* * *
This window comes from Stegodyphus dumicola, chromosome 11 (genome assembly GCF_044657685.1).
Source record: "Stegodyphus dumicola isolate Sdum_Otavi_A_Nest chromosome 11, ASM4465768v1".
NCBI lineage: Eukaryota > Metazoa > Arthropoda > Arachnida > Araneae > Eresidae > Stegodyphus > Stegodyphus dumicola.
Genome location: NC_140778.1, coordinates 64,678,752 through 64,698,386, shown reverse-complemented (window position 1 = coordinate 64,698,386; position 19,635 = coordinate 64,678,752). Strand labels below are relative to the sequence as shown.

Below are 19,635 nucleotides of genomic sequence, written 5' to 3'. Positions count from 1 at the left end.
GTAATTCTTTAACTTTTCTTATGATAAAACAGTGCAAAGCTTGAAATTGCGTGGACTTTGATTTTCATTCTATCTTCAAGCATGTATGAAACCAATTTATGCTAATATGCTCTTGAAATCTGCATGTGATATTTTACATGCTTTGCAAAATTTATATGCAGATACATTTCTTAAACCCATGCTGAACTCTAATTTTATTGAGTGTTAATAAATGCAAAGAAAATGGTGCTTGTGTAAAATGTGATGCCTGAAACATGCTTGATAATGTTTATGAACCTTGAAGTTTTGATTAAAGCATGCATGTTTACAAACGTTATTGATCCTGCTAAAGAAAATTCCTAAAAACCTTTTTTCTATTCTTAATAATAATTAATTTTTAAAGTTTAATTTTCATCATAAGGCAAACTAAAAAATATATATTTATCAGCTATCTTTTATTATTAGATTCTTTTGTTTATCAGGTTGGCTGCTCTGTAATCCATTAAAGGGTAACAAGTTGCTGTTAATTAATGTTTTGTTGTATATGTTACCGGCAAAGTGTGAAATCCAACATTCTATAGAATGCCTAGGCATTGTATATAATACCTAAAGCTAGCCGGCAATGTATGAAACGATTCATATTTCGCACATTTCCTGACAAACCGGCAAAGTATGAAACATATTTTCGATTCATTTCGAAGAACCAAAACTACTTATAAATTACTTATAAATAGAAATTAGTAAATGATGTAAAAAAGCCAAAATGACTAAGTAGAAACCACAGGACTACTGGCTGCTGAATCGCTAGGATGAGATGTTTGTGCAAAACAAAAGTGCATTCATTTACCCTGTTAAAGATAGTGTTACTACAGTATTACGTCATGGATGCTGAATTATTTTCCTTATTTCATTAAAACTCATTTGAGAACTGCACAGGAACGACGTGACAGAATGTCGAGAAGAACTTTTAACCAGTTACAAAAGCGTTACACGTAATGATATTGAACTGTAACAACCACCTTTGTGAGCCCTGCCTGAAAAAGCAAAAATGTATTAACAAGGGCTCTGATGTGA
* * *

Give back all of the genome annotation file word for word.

This window comes from Stegodyphus dumicola, chromosome 11 (genome assembly GCF_044657685.1).
Source record: "Stegodyphus dumicola isolate Sdum_Otavi_A_Nest chromosome 11, ASM4465768v1".
NCBI lineage: Eukaryota > Metazoa > Arthropoda > Arachnida > Araneae > Eresidae > Stegodyphus > Stegodyphus dumicola.
Genome location: NC_140778.1, coordinates 64,678,752 through 64,698,386, shown reverse-complemented (window position 1 = coordinate 64,698,386; position 19,635 = coordinate 64,678,752). Strand labels below are relative to the sequence as shown.

Below are 19,635 nucleotides of genomic sequence, written 5' to 3'. Positions count from 1 at the left end.
GTAATTCTTTAACTTTTCTTATGATAAAACAGTGCAAAGCTTGAAATTGCGTGGACTTTGATTTTCATTCTATCTTCAAGCATGTATGAAACCAATTTATGCTAATATGCTCTTGAAATCTGCATGTGATATTTTACATGCTTTGCAAAATTTATATGCAGATACATTTCTTAAACCCATGCTGAACTCTAATTTTATTGAGTGTTAATAAATGCAAAGAAAATGGTGCTTGTGTAAAATGTGATGCCTGAAACATGCTTGATAATGTTTATGAACCTTGAAGTTTTGATTAAAGCATGCATGTTTACAAACGTTATTGATCCTGCTAAAGAAAATTCCTAAAAACCTTTTTTCTATTCTTAATAATAATTAATTTTTAAAGTTTAATTTTCATCATAAGGCAAACTAAAAAATATATATTTATCAGCTATCTTTTATTATTAGATTCTTTTGTTTATCAGGTTGGCTGCTCTGTAATCCATTAAAGGGTAACAAGTTGCTGTTAATTAATGTTTTGTTGTATATGTTACCGGCAAAGTGTGAAATCCAACATTCTATAGAATGCCTAGGCATTGTATATAATACCTAAAGCTAGCCGGCAATGTATGAAACGATTCATATTTCGCACATTTCCTGACAAACCGGCAAAGTATGAAACATATTTTCGATTCATTTCGAAGAACCAAAACTACTTATAAATTACTTATAAATAGAAATTAGTAAATGATGTAAAAAAGCCAAAATGACTAAGTAGAAACCACAGGACTACTGGCTGCTGAATCGCTAGGATGAGATGTTTGTGCAAAACAAAAGTGCATTCATTTACCCTGTTAAAGATAGTGTTACTACAGTATTACGTCATGGATGCTGAATTATTTTCCTTATTTCATTAAAACTCATTTGAGAACTGCACAGGAACGACGTGACAGAATGTCGAGAAGAACTTTTAACCAGTTACAAAAGCGTTACACGTAATGATATTGAACTGTAACAACCACCTTTGTGAGCCCTGCCTGAAAAAGCAAAAATGTATTAACAAGGGCTCTGATGTGA